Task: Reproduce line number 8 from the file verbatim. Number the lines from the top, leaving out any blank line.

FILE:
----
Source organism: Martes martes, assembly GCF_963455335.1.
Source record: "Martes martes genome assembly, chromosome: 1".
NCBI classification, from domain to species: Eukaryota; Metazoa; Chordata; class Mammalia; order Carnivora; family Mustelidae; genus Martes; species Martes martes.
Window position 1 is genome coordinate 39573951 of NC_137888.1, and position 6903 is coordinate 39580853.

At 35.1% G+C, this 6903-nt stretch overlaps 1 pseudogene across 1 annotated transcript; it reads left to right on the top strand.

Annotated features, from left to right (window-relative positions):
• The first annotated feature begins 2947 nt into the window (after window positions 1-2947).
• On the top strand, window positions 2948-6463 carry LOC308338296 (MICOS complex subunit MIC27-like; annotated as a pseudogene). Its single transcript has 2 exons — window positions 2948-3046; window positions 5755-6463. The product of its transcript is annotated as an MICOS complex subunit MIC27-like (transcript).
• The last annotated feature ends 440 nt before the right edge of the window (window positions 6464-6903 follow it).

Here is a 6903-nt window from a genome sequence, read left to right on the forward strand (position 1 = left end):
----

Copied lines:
• On the top strand, window positions 2948-6463 carry LOC308338296 (MICOS complex subunit MIC27-like; annotated as a pseudogene). Its single transcript has 2 exons — window positions 2948-3046; window positions 5755-6463. The product of its transcript is annotated as an MICOS complex subunit MIC27-like (transcript).